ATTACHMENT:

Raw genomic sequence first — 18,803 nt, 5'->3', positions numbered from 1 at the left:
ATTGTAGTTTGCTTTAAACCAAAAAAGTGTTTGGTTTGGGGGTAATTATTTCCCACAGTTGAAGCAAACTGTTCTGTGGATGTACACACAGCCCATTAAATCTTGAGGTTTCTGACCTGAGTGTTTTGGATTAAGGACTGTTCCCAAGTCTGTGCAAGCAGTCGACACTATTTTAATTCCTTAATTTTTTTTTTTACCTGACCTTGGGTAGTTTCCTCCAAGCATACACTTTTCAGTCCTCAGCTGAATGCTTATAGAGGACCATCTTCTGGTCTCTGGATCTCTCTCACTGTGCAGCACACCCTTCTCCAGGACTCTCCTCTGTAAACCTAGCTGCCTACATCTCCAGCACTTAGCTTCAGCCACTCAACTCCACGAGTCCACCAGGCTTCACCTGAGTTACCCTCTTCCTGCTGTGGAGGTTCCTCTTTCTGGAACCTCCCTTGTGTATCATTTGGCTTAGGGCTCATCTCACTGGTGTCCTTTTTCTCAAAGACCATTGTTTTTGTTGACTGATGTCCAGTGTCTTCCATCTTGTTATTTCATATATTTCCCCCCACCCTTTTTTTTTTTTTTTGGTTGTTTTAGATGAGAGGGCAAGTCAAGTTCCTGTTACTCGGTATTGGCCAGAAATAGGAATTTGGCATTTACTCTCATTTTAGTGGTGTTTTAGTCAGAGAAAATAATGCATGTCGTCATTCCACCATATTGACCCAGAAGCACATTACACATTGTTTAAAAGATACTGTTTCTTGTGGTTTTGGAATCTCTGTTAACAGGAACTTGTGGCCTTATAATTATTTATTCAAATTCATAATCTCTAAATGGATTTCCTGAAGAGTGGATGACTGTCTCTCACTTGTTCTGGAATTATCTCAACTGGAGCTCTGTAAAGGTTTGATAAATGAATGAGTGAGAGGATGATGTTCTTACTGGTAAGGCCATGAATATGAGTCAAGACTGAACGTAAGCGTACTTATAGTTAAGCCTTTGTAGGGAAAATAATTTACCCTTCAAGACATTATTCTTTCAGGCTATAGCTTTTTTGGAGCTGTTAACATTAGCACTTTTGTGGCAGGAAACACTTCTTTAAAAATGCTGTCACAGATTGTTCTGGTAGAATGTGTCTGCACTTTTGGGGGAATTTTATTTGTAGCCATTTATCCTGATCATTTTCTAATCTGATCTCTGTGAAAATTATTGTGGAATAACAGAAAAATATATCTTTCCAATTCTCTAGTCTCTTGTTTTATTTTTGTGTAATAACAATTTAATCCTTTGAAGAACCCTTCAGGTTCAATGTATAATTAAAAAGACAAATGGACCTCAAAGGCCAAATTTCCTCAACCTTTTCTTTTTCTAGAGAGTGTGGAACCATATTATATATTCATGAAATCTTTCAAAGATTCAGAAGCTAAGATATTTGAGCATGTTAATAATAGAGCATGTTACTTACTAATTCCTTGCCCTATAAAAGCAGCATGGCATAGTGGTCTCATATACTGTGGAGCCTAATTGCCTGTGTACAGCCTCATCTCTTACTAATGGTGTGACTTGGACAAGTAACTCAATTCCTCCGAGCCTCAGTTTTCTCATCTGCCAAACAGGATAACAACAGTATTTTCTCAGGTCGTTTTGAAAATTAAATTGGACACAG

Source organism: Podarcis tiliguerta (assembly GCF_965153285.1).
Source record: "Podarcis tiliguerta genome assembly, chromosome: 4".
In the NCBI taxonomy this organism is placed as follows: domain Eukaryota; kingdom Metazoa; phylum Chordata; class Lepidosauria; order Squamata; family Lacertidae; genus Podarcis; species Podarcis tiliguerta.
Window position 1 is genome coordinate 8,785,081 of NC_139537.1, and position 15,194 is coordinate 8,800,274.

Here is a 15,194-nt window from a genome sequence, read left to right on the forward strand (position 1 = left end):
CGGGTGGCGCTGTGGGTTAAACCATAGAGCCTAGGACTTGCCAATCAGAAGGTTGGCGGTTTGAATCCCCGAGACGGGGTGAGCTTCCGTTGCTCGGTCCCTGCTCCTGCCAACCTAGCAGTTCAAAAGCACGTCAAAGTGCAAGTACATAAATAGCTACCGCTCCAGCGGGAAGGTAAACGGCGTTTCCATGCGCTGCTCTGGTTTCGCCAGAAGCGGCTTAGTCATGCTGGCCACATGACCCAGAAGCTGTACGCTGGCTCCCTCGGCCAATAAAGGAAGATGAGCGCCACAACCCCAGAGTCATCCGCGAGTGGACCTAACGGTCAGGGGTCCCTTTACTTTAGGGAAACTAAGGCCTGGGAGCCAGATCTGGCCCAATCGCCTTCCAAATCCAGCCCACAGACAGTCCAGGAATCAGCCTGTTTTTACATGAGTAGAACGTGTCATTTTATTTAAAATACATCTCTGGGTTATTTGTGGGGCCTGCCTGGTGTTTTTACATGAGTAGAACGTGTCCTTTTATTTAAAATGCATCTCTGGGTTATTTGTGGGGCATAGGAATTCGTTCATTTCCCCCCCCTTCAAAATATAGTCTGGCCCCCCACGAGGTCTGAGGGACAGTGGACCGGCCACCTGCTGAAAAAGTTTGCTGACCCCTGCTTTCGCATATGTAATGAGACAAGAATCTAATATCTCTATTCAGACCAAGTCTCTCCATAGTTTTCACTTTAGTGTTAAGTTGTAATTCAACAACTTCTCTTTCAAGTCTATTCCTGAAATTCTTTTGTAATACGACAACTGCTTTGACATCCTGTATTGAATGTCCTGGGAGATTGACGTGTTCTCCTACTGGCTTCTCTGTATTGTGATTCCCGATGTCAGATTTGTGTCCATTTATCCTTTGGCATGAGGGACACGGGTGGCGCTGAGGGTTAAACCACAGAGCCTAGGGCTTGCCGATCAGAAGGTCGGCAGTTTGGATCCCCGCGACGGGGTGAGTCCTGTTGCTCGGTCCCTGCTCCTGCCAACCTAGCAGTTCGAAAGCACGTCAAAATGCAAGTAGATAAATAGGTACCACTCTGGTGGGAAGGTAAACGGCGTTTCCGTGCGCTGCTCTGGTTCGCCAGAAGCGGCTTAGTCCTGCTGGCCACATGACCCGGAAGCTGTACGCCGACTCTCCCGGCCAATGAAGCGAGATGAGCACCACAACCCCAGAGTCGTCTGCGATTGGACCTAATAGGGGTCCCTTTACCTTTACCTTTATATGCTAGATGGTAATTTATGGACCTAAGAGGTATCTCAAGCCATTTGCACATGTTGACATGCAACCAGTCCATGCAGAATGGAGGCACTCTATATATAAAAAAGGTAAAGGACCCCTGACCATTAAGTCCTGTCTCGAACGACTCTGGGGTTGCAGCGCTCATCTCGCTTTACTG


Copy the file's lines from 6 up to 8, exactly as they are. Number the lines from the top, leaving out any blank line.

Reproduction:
Window position 1 is genome coordinate 8,785,081 of NC_139537.1, and position 15,194 is coordinate 8,800,274.

Here is a 15,194-nt window from a genome sequence, read left to right on the forward strand (position 1 = left end):
CGGGTGGCGCTGTGGGTTAAACCATAGAGCCTAGGACTTGCCAATCAGAAGGTTGGCGGTTTGAATCCCCGAGACGGGGTGAGCTTCCGTTGCTCGGTCCCTGCTCCTGCCAACCTAGCAGTTCAAAAGCACGTCAAAGTGCAAGTACATAAATAGCTACCGCTCCAGCGGGAAGGTAAACGGCGTTTCCATGCGCTGCTCTGGTTTCGCCAGAAGCGGCTTAGTCATGCTGGCCACATGACCCAGAAGCTGTACGCTGGCTCCCTCGGCCAATAAAGGAAGATGAGCGCCACAACCCCAGAGTCATCCGCGAGTGGACCTAACGGTCAGGGGTCCCTTTACTTTAGGGAAACTAAGGCCTGGGAGCCAGATCTGGCCCAATCGCCTTCCAAATCCAGCCCACAGACAGTCCAGGAATCAGCCTGTTTTTACATGAGTAGAACGTGTCATTTTATTTAAAATACATCTCTGGGTTATTTGTGGGGCCTGCCTGGTGTTTTTACATGAGTAGAACGTGTCCTTTTATTTAAAATGCATCTCTGGGTTATTTGTGGGGCATAGGAATTCGTTCATTTCCCCCCCCTTCAAAATATAGTCTGGCCCCCCACGAGGTCTGAGGGACAGTGGACCGGCCACCTGCTGAAAAAGTTTGCTGACCCCTGCTTTCGCATATGTAATGAGACAAGAATCTAATATCTCTATTCAGACCAAGTCTCTCCATAGTTTTCACTTTAGTGTTAAGTTGTAATTCAACAACTTCTCTTTCAAGTCTATTCCTGAAATTCTTTTGTAATACGACAACTGCTTTGACATCCTGTATTGAATGTCCTGGGAGATTGACGTGTTCTCCTACTGGCTTCTCTGTATTGTGATTCCCGATGTCAGATTTGTGTCCATTTATCCTTTGGCATGAGGGACACGGGTGGCGCTGAGGGTTAAACCACAGAGCCTAGGGCTTGCCGATCAGAAGGTCGGCAGTTTGGATCCCCGCGACGGGGTGAGTCCTGTTGCTCGGTCCCTGCTCCTGCCAACCTAGCAGTTCGAAAGCACGTCAAAATGCAAGTAGATAAATAGGTACCACTCTGGTGGGAAGGTAAACGGCGTTTCCGTGCGCTGCTCTGGTTCGCCAGAAGCGGCTTAGTCCTGCTGGCCACATGACCCGGAAGCTGTACGCCGACTCTCCCGGCCAATGAAGCGAGATGAGCACCACAACCCCAGAGTCGTCTGCGATTGGACCTAATAGGGGTCCCTTTACCTTTACCTTTATATGCTAGATGGTAATTTATGGACCTAAGAGGTATCTCAAGCCATTTGCACATGTTGACATGCAACCAGTCCATGCAGAATGGAGGCACTCTATATATAAAAAAGGTAAAGGACCCCTGACCATTAAGTCCTGTCTCGAACGACTCTGGGGTTGCAGCGCTCATCTCGCTTTACTG